POSTSCRIPT / February 3, 2013 / Sunday


Philippine STAR Columnist

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Can Erap save Manila from further decaying?

ERAP ON THE GO: When one meets former President Erap Estrada, the conversation turns to politics, punctuated now and then with his trade-mark Eraptions.

He was about to leave for a sortie in Manila, whose mayorship he wants to capture, when I bumped into him the other day. He looked trim in his orange campaign jacket with “Erap para sa mahirap” emblazoned at the back.

Why orange? That has been his battle color of long standing in Puersa ng Masang Pilipino.

I understand the hint of yellow in orange since he has been a fan of former President Cory Aquino after she publicly apologized to him for her part in the Edsa-2 Revolt that forced him to vacate Malacañang in 2001.

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RESISTANCE: The red part in orange reminds one of Grand Alliance for Democracy days when, after Edsa-1, Erap and Juan Ponce Enrile made it to the Senate despite the overwhelming popularity of the Cory ticket.

Erap was one of two mayors (the other one was Dick Gordon of Olongapo) who refused to step down when Cory, exercising dictatorial powers, ordered all local offices vacated. Erap asserted that only the people who elected him may remove him.

Why then did he leave Malacañang in 2001 at the height of Edsa-2? The main consideration, he said, was that making a last stand in the Palace could result in bloodshed — and he did not want that.

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URBAN RENEWAL: Many surveys I have seen put Erap ahead of incumbent Mayor Fred Lim, who seems to be running scared.

If you make it to City Hall, I asked Erap, what will be your program aside from the usual upgrading of essential services such as those for health and sanitation, peace and order?

He mentioned Urban Renewal as a key feature of his program that will be announced in a few weeks. “Ayaw na ng tao sa madiLIM,” he quipped

Urban renewal struck a chord in me as I and many others have noticed that Manila, the national capital, the supposed Pearl of the Orient Seas, has become filthy. Manila is very dirty despite the gargantuan waste disposal contract in effect.

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MANILA DROPS: Isn’t it a demotion for a former president to slide down to being city mayor? He replied, “Genuine service to the people does not confine itself to any socio-political level or geographical location.”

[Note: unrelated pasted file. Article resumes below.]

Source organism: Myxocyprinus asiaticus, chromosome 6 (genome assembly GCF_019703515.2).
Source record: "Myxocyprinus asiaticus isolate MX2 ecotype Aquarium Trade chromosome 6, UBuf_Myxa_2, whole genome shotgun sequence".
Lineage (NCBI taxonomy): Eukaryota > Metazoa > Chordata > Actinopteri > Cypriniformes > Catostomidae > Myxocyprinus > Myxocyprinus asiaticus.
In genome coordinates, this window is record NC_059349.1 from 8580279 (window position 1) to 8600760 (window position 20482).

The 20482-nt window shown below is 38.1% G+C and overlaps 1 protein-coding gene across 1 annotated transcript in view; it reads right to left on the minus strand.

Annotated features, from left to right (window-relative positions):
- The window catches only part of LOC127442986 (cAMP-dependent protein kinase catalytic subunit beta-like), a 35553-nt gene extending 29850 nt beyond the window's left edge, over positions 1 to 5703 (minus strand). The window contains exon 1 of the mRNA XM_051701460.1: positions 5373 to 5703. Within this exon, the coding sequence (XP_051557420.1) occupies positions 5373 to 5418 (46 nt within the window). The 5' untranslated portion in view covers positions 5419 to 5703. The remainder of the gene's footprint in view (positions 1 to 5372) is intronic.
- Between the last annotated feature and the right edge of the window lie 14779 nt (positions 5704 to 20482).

Erap expressed alarm that in the survey of the Department of the Interior and Local Government under the late Jesse Robredo, Manila had fallen to 36th place among 38 major cities assessed.

The Commission on Audit also reported last August that the city government had unpaid debts running to P3.533 billion, or more than three times its cash holdings.

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MISSING COLLECTIONS: With the capital city being rich in assets and resources, and teeming with opportunity, Erap asked why City Hall has a whopping P659 million in outstanding obligations.

City personnel, including teachers and policemen, complain they have not been getting their allowances. The city’s share in their GSIS, Pagibig and Philhealth contributions are reportedly also delayed.

The overdue electric bill is running into hundreds of millions, posing a big problem for essential services and security if the power distributor decides to cut the service.

Erap asked where collections are going. From parking fees alone, he noted, the city used to collect P120 million a year. Now it is down to a measly P37 million even with the increase in the number of vehicles. Somebody must be pocketing collections, he said.

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SLIPPING THRU: Two days ago, I posted on Twitter my experience that one sure way of avoiding being checked at a mall entrance is to innocently ask the security guard where the (name) shop is. As he fumbles for an answer you follow up with a related question.

By that time, the sekyu would have forgotten to frisk you, and you walk in untouched. It worked 100-percent all the time for me, but maybe not anymore since I’ve exposed it.

It must have been a slow day in the twitter world. Soon the usual crowd jumped in with their comments.

* * *

MARTILYO: Most of the reactors were obviously in a light mood, but I’m using only their initials since I’ve not secured their permission to reprint (slightly edited) their tweets:

PM — I have a feeling the “martilyo gang” members are aware of this.

Me — I doubt Martilyo Gang knows this trick. It’s my own patented modus. It worked 100% all times I’ve tried it. But now it’s out.

PM — LOL! Then you shouldn’t have tweeted that! 🙂

Me — As in overreaction to gun-related crimes, some dolt might insist now on a hammer ban or the licensing of hammers & similar tools.

LL — They should just install very clear, high-end CCTV, and a monitoring system that talks to the guards.

Me — Why not attach automatic guns to CCTV cameras so we simply shoot robbers or anyone carrying a hammer?

NP — Ban mall-based hardware stores from selling hammer and pipe wrench? There are gun shops in malls.

CN — Or why not make possession of hammers illegal? 🙂

TL — Hardware stores should be outside mall, so when you go in with a hammer, you’re detected.

Me — It might just turn out robbers didn’t use hammers. Cops’ “martilyo” theory was too pat. CCTV video looked old.

MV — They used llave tubo (wrench), not hammer, they bought from one store in the mall!

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(First published in the Philippine STAR of February 3, 2013)

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